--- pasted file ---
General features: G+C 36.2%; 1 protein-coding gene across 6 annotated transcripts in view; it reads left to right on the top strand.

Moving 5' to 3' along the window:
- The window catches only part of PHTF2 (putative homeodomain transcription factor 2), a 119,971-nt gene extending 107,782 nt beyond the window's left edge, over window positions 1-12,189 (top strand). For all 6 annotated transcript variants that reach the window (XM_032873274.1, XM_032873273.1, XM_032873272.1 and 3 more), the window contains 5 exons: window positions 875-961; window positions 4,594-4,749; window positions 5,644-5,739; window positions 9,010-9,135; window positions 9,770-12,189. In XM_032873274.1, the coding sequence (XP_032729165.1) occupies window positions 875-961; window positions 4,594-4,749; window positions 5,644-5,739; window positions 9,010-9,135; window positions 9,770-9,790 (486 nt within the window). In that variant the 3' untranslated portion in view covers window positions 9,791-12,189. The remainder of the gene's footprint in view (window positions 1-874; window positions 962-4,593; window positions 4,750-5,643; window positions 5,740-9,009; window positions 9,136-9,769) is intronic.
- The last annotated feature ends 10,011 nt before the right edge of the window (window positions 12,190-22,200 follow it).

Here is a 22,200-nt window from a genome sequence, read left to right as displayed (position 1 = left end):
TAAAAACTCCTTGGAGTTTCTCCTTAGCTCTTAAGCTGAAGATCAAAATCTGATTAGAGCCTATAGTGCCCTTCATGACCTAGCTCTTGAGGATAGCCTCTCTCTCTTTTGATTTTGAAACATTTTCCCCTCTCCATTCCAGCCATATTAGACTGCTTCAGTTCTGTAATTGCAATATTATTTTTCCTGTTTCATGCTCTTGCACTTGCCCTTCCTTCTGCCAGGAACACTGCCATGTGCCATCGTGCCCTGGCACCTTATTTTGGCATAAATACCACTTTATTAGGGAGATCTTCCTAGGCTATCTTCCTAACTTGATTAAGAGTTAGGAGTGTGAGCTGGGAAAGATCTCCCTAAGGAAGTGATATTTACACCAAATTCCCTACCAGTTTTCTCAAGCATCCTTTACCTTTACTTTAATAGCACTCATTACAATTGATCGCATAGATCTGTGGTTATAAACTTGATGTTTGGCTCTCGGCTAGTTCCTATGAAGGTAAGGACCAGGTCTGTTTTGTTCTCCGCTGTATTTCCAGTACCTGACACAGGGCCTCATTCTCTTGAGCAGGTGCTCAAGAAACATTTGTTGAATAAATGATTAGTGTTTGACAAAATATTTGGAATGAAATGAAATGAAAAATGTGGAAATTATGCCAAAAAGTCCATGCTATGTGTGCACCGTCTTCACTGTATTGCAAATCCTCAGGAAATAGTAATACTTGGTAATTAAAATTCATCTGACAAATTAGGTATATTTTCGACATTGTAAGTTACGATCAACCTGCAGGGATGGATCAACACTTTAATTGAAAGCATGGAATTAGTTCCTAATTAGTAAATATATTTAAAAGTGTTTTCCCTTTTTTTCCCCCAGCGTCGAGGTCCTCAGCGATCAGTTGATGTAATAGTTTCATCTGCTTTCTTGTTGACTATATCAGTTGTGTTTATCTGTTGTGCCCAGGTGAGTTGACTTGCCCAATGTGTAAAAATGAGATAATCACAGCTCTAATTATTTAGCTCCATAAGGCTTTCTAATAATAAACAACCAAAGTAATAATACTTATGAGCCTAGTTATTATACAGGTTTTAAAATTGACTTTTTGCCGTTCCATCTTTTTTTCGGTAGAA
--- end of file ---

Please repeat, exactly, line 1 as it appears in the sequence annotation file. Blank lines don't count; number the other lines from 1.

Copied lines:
General features: G+C 36.2%; 1 protein-coding gene across 6 annotated transcripts in view; it reads left to right on the top strand.